Are you worried about your plants during these dramatic swings in temperature?  Start by understanding the difference between Cold Damage and Drought Damage.

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Cold Damage

This is when mid-winter temperature swings can damage broadleaf evergreens.  The most damage is done in early and late winter, when plants are less acclimated to the cold.  This kind of temperature change affects the entire plant.

Winter Drought Damage

In mid-winter, the real damage is drought damage.  When we have warm temperatures followed by cold temperatures.  The combination of extended below freezing temperatures and bright sunshine a little or no wind, will cause a drought like condition, even in winter.

Why?

The trunks and stems of broadleaf evergreens remain frozen, yet foliage is able to thaw due to the sunshine.  The result, the plant starts to photosynthesize.  Since all the water in the trunk and stems has frozen, the result is that no water moves upward the foliage becomes dry.

What to look for

If the burn is more pronounced on southern or western sides of the plant, here in the Northern hemisphere, you are probably looking at mid-winter drought injury.  If the damage is uniform on all sides of the plant, it's more likely that new growth is being killed by a freeze event.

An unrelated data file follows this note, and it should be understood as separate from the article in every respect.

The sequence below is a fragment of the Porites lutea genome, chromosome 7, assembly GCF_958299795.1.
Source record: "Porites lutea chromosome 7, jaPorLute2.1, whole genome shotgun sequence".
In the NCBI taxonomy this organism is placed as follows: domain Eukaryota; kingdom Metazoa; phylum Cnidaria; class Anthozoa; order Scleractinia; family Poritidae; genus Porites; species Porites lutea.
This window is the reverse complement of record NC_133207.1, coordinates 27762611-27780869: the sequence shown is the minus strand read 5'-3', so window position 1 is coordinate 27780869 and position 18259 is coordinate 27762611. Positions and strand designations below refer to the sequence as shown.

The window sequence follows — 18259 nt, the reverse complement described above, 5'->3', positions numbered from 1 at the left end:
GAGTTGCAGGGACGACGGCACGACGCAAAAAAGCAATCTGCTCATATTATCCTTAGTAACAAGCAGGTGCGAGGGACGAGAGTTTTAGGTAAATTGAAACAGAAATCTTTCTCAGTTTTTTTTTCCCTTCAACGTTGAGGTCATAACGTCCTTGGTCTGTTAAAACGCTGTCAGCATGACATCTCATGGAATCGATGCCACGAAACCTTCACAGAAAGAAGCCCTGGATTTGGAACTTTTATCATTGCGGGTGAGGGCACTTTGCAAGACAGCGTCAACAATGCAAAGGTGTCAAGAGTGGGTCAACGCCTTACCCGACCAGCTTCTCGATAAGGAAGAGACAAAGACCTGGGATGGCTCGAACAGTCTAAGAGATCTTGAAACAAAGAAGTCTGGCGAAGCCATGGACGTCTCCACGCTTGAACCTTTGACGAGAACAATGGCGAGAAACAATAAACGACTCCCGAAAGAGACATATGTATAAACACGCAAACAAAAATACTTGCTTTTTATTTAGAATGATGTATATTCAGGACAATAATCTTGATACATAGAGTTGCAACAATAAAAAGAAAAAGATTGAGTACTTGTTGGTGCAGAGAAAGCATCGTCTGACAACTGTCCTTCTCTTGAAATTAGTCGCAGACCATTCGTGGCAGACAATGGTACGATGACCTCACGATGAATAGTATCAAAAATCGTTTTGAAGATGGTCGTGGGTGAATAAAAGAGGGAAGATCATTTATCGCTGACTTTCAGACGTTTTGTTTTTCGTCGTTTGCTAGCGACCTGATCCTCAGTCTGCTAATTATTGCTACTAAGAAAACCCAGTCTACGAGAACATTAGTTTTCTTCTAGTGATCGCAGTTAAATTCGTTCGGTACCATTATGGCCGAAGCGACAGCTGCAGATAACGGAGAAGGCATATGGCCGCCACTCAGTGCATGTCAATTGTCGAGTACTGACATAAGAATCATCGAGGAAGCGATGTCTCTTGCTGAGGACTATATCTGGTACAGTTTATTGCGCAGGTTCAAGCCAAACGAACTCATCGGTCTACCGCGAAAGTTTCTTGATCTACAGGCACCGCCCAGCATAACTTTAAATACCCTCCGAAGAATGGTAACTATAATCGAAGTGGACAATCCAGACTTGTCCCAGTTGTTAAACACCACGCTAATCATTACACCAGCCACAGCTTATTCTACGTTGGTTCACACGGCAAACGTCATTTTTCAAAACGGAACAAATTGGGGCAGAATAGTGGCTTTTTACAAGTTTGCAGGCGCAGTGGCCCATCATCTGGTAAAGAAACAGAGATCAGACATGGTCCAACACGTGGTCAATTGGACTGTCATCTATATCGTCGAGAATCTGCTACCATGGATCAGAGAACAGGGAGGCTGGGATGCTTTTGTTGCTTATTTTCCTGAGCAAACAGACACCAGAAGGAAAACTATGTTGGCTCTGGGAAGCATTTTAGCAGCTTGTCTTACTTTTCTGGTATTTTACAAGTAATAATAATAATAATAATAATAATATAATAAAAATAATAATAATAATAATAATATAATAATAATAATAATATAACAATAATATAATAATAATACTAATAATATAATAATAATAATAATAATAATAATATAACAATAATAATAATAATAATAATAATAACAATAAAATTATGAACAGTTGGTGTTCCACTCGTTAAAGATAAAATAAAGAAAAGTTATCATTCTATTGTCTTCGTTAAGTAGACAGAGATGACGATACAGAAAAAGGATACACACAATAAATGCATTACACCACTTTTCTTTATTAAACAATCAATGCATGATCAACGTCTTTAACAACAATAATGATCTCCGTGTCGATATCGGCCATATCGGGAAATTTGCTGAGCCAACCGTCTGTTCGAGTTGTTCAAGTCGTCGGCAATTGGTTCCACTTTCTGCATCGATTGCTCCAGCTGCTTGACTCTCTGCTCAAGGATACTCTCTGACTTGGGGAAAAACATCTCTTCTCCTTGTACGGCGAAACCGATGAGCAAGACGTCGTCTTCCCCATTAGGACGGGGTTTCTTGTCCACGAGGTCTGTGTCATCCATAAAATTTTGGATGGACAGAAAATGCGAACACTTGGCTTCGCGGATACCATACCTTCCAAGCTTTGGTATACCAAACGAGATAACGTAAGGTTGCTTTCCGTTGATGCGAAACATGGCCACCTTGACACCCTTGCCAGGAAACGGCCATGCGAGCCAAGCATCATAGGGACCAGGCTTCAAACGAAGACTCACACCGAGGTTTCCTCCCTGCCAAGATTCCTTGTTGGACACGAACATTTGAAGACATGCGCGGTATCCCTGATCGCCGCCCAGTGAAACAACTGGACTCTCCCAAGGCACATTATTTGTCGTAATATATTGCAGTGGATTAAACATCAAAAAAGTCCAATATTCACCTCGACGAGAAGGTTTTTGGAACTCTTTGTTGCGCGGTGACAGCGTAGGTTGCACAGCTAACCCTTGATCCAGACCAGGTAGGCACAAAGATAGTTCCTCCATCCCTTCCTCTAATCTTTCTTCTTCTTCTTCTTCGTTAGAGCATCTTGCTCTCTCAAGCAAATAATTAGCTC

How to Solve

Unfortunately, there is nothing you can do about it now, but try to remember to water prior to any dramatic temperature change in the future.  That way, your plants will have the best fighting chance.

Don't immediately start removing damaged stems, as it may take weeks for all the damage to be visible.  Rather, take care of any pruning when temperatures have stabilized, usually in late March or early April.

Lastly, remember this weather event on your garden calendar.  So, when you see the damage later in spring, you'll remember the event that caused it.